“There’s a risk that if the throne speech is so focused on long-term changes that are going to require provincial cooperation and that are going to take years to implement, it will seem out of touch with what people are worried about today,” Coletto said. “They have to find a balance.”
Trudeau’s plans for the economy will be closely watched. Canada has recouped nearly two-thirds of the jobs lost in March and April, when much of the country shut down. But the Bank of Canada said this month that the recovery has been “uneven,” with women, Indigenous people and visible minorities disproportionately affected.
[Trudeau said he took ‘many lessons’ from his last ethics scandal. Now he’s in another one.]
Coronavirus relief programs are projected to push Canada’s budget deficit beyond $260 billion this year, or approximately 16 percent of the country’s gross domestic product. The figure is almost certain to grow.
Trudeau has defended the deficit, saying that the programs have helped keep coronavirus cases down and that the government is borrowing at a time of historically low interest rates. But some business leaders have pushed for clarity on the government’s plan for managing the debt.
Chrystia Freeland, named Canada’s new finance minister after Bill Morneau resigned in the WE Charity scandal last month, told reporters this week that she’s speaking “a lot” with the Liberal former prime minister Paul Martin. Martin wiped out the country’s deficit as finance minister in the 1990s. Freeland said the government understands “the value of wise and prudent fiscal management.”
Chrystia Freeland, second from left, who has been named Canada’s new finance minister, attends a news conference in Ottawa on Wednesday.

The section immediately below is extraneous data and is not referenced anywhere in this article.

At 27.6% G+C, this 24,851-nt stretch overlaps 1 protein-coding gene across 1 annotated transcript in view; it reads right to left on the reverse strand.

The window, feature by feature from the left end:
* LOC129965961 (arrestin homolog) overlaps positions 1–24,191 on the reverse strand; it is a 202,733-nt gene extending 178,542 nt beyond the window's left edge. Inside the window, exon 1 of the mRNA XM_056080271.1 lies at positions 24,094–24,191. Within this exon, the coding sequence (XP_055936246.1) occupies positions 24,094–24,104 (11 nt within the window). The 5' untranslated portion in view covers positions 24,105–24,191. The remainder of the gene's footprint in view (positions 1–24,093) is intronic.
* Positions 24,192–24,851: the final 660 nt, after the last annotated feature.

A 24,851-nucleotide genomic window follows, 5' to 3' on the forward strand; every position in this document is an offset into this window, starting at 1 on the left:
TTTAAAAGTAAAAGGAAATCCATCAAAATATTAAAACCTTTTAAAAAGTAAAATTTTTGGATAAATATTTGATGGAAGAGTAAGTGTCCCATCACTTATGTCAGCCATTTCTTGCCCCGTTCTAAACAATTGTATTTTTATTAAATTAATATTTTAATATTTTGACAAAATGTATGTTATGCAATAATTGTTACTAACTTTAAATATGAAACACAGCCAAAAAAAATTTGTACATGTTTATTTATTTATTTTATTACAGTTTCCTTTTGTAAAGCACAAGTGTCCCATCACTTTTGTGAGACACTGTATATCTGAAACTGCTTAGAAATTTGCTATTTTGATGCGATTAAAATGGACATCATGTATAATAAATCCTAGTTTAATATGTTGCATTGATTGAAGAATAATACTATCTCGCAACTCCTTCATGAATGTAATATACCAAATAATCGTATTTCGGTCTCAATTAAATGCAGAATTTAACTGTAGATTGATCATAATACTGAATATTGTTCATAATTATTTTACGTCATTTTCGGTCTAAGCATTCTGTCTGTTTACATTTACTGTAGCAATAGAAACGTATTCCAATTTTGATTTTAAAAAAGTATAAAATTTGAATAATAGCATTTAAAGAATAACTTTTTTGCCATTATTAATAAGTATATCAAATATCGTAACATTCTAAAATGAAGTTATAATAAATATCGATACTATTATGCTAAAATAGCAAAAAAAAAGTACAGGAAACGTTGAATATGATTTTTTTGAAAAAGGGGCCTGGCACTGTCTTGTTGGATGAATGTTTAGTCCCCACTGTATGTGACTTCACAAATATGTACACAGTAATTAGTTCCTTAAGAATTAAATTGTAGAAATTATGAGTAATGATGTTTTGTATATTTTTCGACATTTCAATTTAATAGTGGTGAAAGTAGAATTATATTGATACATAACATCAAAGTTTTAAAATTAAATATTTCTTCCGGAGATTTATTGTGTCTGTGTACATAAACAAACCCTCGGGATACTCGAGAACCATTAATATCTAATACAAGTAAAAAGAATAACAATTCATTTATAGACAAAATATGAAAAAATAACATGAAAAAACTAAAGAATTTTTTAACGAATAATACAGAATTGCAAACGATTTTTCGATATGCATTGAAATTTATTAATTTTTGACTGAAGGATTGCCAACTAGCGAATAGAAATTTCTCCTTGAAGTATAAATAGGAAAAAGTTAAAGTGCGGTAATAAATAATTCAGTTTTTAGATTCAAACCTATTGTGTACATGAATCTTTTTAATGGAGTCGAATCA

After winning the federal elections last October with a parliamentary minority, Trudeau opted against forming a coalition government. To avoid another election now, the Liberals will need the support of one main opposition party. Trudeau insists he doesn’t want another election, and most opposition leaders have played down the possibility. Support appears likeliest to come from the New Democratic Party. In the throne speech, the NDP will want to hear new support for child care, universal prescription drug coverage and reforms to unemployment insurance.
[WE Charity, at the center of Trudeau’s latest scandal, shuts down in Canada]
It’s unclear how the reconvened Parliament will meet. Two party leaders — O’Toole and Bloc Québécois chief Yves-François Blanchet — have tested positive for covid-19, and there are still questions over whether there will be a hybrid model with in-person and virtual meetings and remote voting.
A successful throne speech could help Trudeau change the channel on the WE Charity ethics controversy.
The Toronto-based charity said this month that it was shutting down its Canadian operations after losing sponsors amid the political fallout from the controversy and the pandemic. The charity confirmed in July that it had paid Trudeau’s mother and brother hundreds of thousands of dollars to appear at its events. Morneau, whose family also has ties to the charity, told a parliamentary committee investigating the deal in July that he had just repaid travel expenses covered by the charity in 2017.
[Covid-free communities on the U.S.-Canada border want travel restrictions eased]
Trudeau and Morneau apologized for failing to recuse themselves from cabinet discussions on the deal, but said nonpartisan public servants recommended the charity. Morneau resigned last month.
Polls show the dent in support for Trudeau has mostly leveled off.
“I don’t think there’s a big appetite for change in Canada right now,” Malloy said, “even though Mr. Trudeau is not perfect.”